Henry Disney, War is a Failure of Politics: A Collection of Poems, 2015. Pneuma Springs Publishing
A review by APF member, Professor Nick Megoran
Henry Disney is a Cambridge University entomologist whose latest collection of poems is a searing critique of the Bush-Blair era wars in Afghanistan and Iraq. Most have been published previously, but War is a Failure of Politics draws together his anti-war poems in a single volume.
Central to Disney’s anger at ‘the misguided pair’ is that ‘both believe in Christ, they say / But both ignore his way of peace: / For both rely on force instead.’ Claims to be followers of Jesus are negated by practical worship at the shrines of Mars and Mammon: ‘Both Bush and Blair profess belief / In God, but by their acts it seems / They worship Mars and Market Place.’ For all his ability to see public relations strategies, Blair is ‘blind / to Gospel’s word to use the force / of love.’
The core of Disney’s text is exactly this advocacy of a model of enemy love based on Christ’s life and teaching: ‘The use / of death, as means to end, is not / a choice in eyes of Christ, who taught / a special care for those we hate,’ and eschewed revolutionary violence against the Roman oppressors. This is an Anabaptist-type emphasis on Christ’s words and lifestyle as authoritative for us. This reviewer missed a deeper theological reflection on war as a manifestation and consequence of sin (rather than simply a ‘failure of politics’), and on the significance of the cross and resurrection for what the New Testament calls ‘the gospel of peace.’
Nonetheless, this is no naïve, unreflective pacifism. A number of poems anchor it in his youthful experience fighting for the British armed forces in Cyprus: ‘my lasting hate of war derives / from time in youth, as solider sent / to play a minor part in fight.’ Disney saw this as a futile attempt to shore up order, that cost lives but did nothing to prevent the eventual disintegration of the state. He writes movingly of the ambiguity he feels of participation in Remembrance Day events as a veteran. Anger at the Greek Church’s backing of nationalist Cypriot violence informed his lifelong objection to the welding of church authority to military power. Its reappearance in the ‘war on terror’ thus attracts his particular ire throughout the book.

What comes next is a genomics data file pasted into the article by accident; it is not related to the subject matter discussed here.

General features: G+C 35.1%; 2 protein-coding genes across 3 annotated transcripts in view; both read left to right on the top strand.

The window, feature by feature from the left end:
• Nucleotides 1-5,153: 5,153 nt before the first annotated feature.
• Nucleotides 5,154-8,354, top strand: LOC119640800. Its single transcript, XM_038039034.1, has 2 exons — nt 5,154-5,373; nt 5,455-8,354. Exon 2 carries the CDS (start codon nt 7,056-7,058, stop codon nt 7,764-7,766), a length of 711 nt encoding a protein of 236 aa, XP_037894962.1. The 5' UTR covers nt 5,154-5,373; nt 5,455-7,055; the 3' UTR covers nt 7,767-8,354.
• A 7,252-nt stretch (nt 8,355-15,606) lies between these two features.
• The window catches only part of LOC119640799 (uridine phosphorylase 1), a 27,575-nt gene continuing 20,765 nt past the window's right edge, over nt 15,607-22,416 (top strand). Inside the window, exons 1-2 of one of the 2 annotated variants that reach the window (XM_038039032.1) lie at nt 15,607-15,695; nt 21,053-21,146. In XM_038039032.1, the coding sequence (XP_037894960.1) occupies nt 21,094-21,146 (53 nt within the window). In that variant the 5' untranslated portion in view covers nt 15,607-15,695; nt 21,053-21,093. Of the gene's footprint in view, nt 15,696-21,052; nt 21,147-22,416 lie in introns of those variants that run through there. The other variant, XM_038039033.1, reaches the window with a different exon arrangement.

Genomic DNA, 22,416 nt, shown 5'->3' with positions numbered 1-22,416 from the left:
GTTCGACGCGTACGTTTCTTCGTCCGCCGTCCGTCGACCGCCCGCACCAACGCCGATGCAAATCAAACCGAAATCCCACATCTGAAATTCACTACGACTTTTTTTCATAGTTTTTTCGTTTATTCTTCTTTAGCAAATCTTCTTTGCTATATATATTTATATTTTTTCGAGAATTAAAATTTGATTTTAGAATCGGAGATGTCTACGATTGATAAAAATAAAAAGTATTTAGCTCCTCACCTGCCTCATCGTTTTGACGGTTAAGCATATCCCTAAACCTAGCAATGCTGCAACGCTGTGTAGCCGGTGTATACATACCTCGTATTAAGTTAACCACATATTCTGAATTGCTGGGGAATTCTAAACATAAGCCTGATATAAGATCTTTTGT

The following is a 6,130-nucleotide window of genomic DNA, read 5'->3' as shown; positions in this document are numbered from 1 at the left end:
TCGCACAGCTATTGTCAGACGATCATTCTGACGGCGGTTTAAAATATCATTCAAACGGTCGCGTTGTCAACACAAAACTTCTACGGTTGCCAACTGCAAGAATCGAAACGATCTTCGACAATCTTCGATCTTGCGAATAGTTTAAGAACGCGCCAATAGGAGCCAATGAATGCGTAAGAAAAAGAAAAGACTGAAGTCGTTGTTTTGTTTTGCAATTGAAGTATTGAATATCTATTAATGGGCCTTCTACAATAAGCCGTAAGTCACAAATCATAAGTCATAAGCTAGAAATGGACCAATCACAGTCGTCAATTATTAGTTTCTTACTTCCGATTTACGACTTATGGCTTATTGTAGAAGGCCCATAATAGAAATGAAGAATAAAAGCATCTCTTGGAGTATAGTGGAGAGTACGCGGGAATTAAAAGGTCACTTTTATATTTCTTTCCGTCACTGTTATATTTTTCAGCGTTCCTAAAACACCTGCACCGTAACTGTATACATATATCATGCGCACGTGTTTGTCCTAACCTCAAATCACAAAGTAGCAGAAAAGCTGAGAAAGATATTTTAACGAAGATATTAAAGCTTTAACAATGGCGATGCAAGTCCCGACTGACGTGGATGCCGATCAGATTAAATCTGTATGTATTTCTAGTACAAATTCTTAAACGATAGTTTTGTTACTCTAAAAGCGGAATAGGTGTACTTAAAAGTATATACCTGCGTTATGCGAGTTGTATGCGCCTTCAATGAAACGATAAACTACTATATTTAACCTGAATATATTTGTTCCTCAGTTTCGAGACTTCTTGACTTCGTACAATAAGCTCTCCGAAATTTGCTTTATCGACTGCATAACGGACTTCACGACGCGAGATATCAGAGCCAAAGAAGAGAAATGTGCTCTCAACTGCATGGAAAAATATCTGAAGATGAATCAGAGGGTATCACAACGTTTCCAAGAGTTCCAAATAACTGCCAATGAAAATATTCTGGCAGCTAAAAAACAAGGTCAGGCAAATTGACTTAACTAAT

Nor does the book ignore the problem of evil. Although Disney places the blame for violence squarely at the feet of politicians and sees its solution in the gospels, he nonetheless asks ‘so why does God withhold his might? / And why not intervene to halt / the terror gangs before their bombs / are primed? Is freedom such a boon / when children die?’ This question is left unanswered.
Although the book focuses on the movement between Cyprus and the war on terror, it is sensitive to ways in which the militaristic belief in the rightness of violence infiltrates society. He damns the Duxford Imperial War Museum for boasting about its ‘ghastly ordnance’ presented in beguiling slick exhibitions to children. Likewise he takes a wry swipe at an absurdly pompous ‘classics scholar’ who admires Rome yet is ‘blind to nasty facts behind / its ordered state. His weighty tome / selected data most admired / ignoring trampling legions feet.’
Henry Disney’s poems state bold truths clearly. They are also tragically prescient, warning of the unintended implications of ignoring Christ’s command to ‘put up your sword.’ Disney writes that Tony Blair ‘never paused / to contemplate the deaths and tides of hate he’d thus unleash.’ In a poem imploring George Bush to ‘desist for all our sakes,’ he believes that ‘he cannot see he’d light / a fuse unleashing hell,’ and warns his war would ‘trigger chain reactions far and wide for years to come.’
On one thing, though, Disney was wrong. He wrote that the ‘replenished hate’ produced by the UK-US wars will ‘fester down the years ahead. / But when the seismic vents erupt / Anew our pundits will be dead.’ The dreadful eruption of Islamic State from the seismic events of the Iraq invasion has occurred within the lifetimes of most of the war’s cheerleaders.